UK Parliament ditches TikTok amid data harvesting fears

Social media app denies sending user data to the Chinese government.

Ben Wodecki, Jr. Editor

August 5, 2022

2 Min Read

Social media app denies sending user data to the Chinese government.

The U.K. Parliament has closed down its TikTok account over concerns that the data being collected by the social media app would be shared with the Chinese government.

"The prospect of Xi Jinping's government having access to personal data on our children's phones ought to be a cause for major concern,” according to a letter to speakers of the House of Lords and Commons from four MPs and two peers. Signatories include former Tory leaders Sir Iain Duncan Smith and Tom Tugendhat.

TikTok is owned by Chinese company ByteDance. Under Chinese law, companies are required to give up data if requested by the government.

TikTok reportedly offered to meet with MPs who signed the letter to “explain our data protection processes.” The social media app also reminded that some government ministers, including culture secretary Nadine Dorries, are active TikTok users.

TikTok has said it does not share data with Chinese authorities. The company has not responded to a request for comment by AI Business by the time of publication.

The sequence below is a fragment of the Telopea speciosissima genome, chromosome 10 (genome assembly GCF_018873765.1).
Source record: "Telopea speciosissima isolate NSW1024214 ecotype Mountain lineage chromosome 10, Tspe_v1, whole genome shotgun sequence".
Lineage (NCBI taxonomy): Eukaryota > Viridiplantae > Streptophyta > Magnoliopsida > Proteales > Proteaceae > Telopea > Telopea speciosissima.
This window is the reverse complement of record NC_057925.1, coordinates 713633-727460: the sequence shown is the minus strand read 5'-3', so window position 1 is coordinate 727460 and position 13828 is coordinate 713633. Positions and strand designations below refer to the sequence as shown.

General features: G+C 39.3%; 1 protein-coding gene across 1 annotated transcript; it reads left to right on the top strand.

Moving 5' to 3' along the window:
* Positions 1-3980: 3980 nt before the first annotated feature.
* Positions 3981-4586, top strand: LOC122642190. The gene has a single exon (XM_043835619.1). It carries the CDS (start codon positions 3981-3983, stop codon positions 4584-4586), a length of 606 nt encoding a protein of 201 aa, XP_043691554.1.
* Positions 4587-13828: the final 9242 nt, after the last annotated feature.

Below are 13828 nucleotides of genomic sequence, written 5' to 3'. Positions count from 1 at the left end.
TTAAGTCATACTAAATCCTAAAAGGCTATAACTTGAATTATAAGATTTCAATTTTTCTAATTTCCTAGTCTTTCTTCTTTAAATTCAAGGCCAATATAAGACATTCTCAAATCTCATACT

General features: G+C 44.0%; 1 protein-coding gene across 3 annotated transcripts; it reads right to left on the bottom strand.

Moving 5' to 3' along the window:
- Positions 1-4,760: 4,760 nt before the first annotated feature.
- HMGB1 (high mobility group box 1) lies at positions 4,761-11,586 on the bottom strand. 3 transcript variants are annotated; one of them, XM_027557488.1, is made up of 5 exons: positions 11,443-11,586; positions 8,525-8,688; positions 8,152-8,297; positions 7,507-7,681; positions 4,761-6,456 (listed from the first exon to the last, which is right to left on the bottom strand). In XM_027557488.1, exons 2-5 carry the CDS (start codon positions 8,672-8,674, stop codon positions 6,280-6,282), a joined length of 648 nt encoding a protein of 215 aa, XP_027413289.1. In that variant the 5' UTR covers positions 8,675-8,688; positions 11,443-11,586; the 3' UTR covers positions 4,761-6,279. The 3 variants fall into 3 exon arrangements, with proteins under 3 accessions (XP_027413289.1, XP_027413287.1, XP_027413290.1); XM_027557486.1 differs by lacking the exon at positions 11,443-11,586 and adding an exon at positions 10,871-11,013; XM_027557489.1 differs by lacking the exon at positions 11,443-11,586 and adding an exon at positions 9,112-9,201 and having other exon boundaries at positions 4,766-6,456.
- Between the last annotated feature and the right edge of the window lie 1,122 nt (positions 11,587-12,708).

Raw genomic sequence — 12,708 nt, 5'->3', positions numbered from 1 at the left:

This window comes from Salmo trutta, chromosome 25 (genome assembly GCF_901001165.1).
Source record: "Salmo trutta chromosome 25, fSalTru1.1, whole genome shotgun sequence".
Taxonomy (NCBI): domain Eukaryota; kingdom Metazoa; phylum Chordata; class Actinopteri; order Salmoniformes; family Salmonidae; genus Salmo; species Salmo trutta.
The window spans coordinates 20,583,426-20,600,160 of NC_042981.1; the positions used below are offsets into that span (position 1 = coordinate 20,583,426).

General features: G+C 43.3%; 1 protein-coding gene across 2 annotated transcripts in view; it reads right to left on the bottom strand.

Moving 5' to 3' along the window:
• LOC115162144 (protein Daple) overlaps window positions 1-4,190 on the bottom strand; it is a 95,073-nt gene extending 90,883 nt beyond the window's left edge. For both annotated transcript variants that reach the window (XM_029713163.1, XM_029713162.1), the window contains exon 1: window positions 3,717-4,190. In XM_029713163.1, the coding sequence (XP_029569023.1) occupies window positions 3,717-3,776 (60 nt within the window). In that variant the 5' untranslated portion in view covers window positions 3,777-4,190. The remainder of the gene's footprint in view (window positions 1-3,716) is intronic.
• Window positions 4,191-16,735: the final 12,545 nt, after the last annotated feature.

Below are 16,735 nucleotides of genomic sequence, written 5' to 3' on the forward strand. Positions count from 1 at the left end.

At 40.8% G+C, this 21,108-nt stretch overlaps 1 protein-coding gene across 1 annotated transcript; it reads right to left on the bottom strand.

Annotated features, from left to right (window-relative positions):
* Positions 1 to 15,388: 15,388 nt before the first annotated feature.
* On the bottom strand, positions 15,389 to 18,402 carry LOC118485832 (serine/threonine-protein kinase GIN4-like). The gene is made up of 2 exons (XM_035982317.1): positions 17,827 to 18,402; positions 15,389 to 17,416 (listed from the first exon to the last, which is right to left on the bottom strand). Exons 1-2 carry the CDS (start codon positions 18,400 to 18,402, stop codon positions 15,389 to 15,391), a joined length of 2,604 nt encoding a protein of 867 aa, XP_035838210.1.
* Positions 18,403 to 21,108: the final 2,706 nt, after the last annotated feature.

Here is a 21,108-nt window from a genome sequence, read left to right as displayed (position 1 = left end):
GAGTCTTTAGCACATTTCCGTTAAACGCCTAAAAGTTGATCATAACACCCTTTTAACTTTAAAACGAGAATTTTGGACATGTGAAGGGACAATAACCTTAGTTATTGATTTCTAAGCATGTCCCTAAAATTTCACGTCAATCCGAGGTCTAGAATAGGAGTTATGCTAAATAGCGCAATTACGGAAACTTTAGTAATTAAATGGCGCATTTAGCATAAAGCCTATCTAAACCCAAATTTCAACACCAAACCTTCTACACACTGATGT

Data collection concerns

Speaker of the House Sir Lindsay Hoyle reportedly said that the purpose of opening the account was "to engage with younger audiences - who are not always active on our existing social media platforms - regarding the work of parliament."

According to cybersecurity company Internet2.0, TikTok has said it stores its data in Singapore and the U.S. But an analysis showed that many subdomains are resolving globally. Also, the China server connection is being run by a company in China and subdomains resolve in places including China.

Internet2.0 also discovered that TikTok collects access and device data that has no bearing on the app functioning properly.

“The application can and will run successfully without any of this data being gathered,” Internet2.0 said in its analysis. “This leads us to believe that the only reason this information has been gathered is for data harvesting.”

The app also persistently asks for user permissions when only once is necessary, and has hourly checks on location. Finally, device mapping, external storage access, contacts and third-party applications data collection “allows TikTok the ability to reimage the phone in the likeness of the original device,” the report said.

About the Author(s)

Ben Wodecki

Jr. Editor

Ben Wodecki is the Jr. Editor of AI Business, covering a wide range of AI content. Ben joined the team in March 2021 as assistant editor and was promoted to Jr. Editor. He has written for The New Statesman, Intellectual Property Magazine, and The Telegraph India, among others. He holds an MSc in Digital Journalism from Middlesex University.

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